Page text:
I’m loyal to companies that surprise me with a treat. Microbusinesses on Artfire and Etsy always put in a treat. Sephora always puts in a treat. Who doesn’t love a treat? A little gift magnifies itself in my mind over time. When we were staying at the Arizona Inn in Tucson, they sent ice cream to the room for my children one night. We still talk about that—20 years later. What a great customer service idea that was.

I’m loyal to companies that remember the things that are important to me. My eldest daughter just had a baby. An Etsy seller included a cute little paper garland for my granddaughter in an order. Do you think I’ll remember her and order again? Oh, yeah.

“Loyalty is not the opposite of dissatisfaction. To create loyalty, organizations must identify the drivers of loyalty across channels.” – Bruce Temkin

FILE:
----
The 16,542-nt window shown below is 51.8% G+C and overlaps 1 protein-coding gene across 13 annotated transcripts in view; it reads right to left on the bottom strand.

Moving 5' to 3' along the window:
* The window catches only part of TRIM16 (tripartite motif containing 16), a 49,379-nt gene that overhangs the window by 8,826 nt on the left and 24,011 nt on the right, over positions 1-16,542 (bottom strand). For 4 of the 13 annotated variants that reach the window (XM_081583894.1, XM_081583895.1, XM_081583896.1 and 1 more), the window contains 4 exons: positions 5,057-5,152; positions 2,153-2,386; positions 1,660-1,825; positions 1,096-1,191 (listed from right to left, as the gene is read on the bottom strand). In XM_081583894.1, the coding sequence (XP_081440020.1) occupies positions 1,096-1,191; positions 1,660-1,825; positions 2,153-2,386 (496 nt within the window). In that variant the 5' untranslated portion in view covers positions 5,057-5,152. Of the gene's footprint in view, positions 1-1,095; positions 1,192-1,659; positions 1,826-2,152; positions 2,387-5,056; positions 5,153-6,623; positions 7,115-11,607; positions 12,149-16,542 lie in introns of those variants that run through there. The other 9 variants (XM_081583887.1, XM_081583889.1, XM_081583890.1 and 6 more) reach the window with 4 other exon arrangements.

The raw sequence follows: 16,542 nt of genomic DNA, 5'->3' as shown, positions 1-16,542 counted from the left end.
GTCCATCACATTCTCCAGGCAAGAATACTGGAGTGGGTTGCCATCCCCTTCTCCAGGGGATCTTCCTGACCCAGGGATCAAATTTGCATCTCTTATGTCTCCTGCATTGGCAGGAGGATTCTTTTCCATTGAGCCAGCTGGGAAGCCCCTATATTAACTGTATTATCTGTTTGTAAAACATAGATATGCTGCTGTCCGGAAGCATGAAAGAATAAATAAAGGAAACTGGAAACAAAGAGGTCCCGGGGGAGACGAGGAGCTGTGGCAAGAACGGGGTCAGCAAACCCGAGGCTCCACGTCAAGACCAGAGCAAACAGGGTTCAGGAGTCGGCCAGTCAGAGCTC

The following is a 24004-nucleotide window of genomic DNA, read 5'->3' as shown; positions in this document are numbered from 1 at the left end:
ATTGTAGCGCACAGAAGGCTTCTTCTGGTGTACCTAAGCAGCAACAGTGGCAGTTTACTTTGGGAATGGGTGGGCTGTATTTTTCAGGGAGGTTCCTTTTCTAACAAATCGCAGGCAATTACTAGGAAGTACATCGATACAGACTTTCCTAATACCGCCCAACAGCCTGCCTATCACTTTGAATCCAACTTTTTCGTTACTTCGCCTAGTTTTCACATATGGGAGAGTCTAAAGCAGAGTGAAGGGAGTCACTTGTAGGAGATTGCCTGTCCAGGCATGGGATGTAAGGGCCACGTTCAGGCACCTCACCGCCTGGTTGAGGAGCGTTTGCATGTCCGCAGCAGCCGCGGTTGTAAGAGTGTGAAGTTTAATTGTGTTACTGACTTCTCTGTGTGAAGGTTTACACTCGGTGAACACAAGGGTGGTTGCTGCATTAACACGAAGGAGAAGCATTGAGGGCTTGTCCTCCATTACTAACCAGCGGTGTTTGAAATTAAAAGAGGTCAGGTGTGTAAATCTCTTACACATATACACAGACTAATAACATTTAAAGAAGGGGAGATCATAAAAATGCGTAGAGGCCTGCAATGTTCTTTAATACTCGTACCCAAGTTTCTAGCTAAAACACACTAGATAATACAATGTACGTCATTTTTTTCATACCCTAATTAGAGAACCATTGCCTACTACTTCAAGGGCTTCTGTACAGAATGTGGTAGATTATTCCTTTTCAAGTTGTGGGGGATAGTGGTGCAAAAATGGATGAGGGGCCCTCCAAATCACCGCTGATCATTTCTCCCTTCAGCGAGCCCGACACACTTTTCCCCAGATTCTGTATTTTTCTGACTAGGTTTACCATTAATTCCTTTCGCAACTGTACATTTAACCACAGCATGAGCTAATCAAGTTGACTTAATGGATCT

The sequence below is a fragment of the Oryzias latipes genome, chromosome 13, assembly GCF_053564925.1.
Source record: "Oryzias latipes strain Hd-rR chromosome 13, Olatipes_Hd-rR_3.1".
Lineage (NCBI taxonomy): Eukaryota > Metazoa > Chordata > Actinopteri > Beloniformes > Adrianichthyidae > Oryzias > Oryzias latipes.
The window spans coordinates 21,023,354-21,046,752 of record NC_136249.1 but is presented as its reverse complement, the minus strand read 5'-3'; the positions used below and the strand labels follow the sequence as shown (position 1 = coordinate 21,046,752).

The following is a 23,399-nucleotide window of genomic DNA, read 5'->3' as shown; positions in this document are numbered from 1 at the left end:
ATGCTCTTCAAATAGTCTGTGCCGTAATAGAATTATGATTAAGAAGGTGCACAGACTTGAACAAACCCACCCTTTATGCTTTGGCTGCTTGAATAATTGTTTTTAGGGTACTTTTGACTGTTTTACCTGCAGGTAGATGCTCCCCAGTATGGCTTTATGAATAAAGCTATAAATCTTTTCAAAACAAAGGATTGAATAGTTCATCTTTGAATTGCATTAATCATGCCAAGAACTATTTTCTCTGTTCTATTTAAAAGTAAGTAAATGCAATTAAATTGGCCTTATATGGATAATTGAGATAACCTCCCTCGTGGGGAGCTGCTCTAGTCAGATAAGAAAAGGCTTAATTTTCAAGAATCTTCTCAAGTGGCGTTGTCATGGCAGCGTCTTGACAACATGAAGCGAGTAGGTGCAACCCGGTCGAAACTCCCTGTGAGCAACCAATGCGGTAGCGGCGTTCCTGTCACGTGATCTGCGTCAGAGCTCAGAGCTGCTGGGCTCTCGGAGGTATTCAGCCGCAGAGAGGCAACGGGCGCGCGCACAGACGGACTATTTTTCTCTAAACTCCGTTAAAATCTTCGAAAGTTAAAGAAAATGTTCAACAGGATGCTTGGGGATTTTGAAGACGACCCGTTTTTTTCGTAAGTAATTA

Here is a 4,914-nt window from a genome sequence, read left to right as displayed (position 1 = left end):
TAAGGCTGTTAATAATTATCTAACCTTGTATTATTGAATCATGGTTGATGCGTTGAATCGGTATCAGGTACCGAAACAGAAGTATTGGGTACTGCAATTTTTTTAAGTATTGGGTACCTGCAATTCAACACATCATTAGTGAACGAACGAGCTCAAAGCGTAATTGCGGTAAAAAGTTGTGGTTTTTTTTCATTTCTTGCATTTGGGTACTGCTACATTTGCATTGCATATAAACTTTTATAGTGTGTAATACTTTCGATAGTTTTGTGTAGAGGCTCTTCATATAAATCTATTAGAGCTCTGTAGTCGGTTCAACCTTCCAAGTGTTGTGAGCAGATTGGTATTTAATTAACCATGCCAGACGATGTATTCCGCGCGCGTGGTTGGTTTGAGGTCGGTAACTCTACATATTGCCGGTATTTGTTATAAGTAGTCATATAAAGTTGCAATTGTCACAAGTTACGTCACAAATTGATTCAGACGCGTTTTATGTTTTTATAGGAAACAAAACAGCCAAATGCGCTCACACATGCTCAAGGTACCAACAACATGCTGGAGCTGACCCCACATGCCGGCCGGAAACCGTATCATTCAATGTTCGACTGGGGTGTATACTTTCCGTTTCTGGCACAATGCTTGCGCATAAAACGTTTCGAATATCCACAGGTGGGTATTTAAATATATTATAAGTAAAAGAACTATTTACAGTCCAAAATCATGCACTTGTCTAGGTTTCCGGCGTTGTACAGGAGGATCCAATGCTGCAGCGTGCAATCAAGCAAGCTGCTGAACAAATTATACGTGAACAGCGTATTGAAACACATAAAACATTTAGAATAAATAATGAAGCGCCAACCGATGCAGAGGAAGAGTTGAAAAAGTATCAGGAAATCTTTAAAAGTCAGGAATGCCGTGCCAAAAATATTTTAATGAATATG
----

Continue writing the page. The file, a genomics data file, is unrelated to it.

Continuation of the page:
I’m loyal to companies that know me and relate to me in a human way. For these companies, it’s not about the lowest price. I admit, it’s insane to pay more for the exact same printer from one mail-order company over another, but car repair is a different story. Why? Because my history with Roy’s Garage is built on many years of Roy and his team giving me good advice, and keeping me and my family safe. If I comparison shopped for a muffler or something, and Roy’s estimate was higher, I would still go to Roy. He has demonstrated his respect for me over and over, and I know he wants to retain my business (and now my children’s business!). When times were tough a few years ago, Roy gave us a break on repairs.We have a human relationship. Some history. That has led to loyalty.